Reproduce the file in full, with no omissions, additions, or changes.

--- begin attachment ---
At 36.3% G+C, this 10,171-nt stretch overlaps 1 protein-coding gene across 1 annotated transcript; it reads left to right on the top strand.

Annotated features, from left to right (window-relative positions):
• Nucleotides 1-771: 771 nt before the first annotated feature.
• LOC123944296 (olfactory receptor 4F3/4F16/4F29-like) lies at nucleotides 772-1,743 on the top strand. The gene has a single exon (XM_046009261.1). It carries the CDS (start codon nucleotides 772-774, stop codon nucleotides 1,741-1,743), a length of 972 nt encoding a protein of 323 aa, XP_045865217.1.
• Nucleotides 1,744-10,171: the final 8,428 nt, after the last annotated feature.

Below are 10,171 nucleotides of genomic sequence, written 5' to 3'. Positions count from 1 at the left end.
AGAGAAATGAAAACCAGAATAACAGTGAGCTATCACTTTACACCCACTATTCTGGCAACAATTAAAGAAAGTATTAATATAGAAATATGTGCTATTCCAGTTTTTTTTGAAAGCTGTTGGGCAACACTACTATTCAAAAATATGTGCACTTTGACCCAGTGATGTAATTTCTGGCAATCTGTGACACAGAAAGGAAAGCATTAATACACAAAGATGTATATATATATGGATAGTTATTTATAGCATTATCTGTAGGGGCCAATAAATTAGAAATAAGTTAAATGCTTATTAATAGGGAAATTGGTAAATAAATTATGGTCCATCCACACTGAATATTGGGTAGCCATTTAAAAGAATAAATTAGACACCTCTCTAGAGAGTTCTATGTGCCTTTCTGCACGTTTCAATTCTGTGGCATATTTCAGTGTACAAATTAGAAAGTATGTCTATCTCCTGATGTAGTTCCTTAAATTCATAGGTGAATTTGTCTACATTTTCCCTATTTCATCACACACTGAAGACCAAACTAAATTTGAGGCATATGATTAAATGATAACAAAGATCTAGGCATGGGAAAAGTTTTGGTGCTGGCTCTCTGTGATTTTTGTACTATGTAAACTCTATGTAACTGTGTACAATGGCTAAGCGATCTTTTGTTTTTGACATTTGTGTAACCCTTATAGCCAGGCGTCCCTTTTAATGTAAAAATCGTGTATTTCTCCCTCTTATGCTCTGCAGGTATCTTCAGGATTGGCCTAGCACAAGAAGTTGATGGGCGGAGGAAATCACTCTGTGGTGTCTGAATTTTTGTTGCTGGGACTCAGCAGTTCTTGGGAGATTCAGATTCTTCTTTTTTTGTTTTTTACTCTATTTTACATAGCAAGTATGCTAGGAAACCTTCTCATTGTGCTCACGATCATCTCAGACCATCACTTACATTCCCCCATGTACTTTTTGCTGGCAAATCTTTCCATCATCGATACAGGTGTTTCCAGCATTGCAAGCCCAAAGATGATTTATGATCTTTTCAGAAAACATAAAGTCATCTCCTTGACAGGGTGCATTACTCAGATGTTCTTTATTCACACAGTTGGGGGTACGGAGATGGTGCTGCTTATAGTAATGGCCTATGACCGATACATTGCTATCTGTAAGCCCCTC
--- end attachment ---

At 36.3% G+C, this 10,171-nt stretch overlaps 1 protein-coding gene across 1 annotated transcript; it reads left to right on the top strand.

Annotated features, from left to right (window-relative positions):
• Nucleotides 1-771: 771 nt before the first annotated feature.
• LOC123944296 (olfactory receptor 4F3/4F16/4F29-like) lies at nucleotides 772-1,743 on the top strand. The gene has a single exon (XM_046009261.1). It carries the CDS (start codon nucleotides 772-774, stop codon nucleotides 1,741-1,743), a length of 972 nt encoding a protein of 323 aa, XP_045865217.1.
• Nucleotides 1,744-10,171: the final 8,428 nt, after the last annotated feature.

Below are 10,171 nucleotides of genomic sequence, written 5' to 3'. Positions count from 1 at the left end.
AGAGAAATGAAAACCAGAATAACAGTGAGCTATCACTTTACACCCACTATTCTGGCAACAATTAAAGAAAGTATTAATATAGAAATATGTGCTATTCCAGTTTTTTTTGAAAGCTGTTGGGCAACACTACTATTCAAAAATATGTGCACTTTGACCCAGTGATGTAATTTCTGGCAATCTGTGACACAGAAAGGAAAGCATTAATACACAAAGATGTATATATATATGGATAGTTATTTATAGCATTATCTGTAGGGGCCAATAAATTAGAAATAAGTTAAATGCTTATTAATAGGGAAATTGGTAAATAAATTATGGTCCATCCACACTGAATATTGGGTAGCCATTTAAAAGAATAAATTAGACACCTCTCTAGAGAGTTCTATGTGCCTTTCTGCACGTTTCAATTCTGTGGCATATTTCAGTGTACAAATTAGAAAGTATGTCTATCTCCTGATGTAGTTCCTTAAATTCATAGGTGAATTTGTCTACATTTTCCCTATTTCATCACACACTGAAGACCAAACTAAATTTGAGGCATATGATTAAATGATAACAAAGATCTAGGCATGGGAAAAGTTTTGGTGCTGGCTCTCTGTGATTTTTGTACTATGTAAACTCTATGTAACTGTGTACAATGGCTAAGCGATCTTTTGTTTTTGACATTTGTGTAACCCTTATAGCCAGGCGTCCCTTTTAATGTAAAAATCGTGTATTTCTCCCTCTTATGCTCTGCAGGTATCTTCAGGATTGGCCTAGCACAAGAAGTTGATGGGCGGAGGAAATCACTCTGTGGTGTCTGAATTTTTGTTGCTGGGACTCAGCAGTTCTTGGGAGATTCAGATTCTTCTTTTTTTGTTTTTTACTCTATTTTACATAGCAAGTATGCTAGGAAACCTTCTCATTGTGCTCACGATCATCTCAGACCATCACTTACATTCCCCCATGTACTTTTTGCTGGCAAATCTTTCCATCATCGATACAGGTGTTTCCAGCATTGCAAGCCCAAAGATGATTTATGATCTTTTCAGAAAACATAAAGTCATCTCCTTGACAGGGTGCATTACTCAGATGTTCTTTATTCACACAGTTGGGGGTACGGAGATGGTGCTGCTTATAGTAATGGCCTATGACCGATACATTGCTATCTGTAAGCCCCTC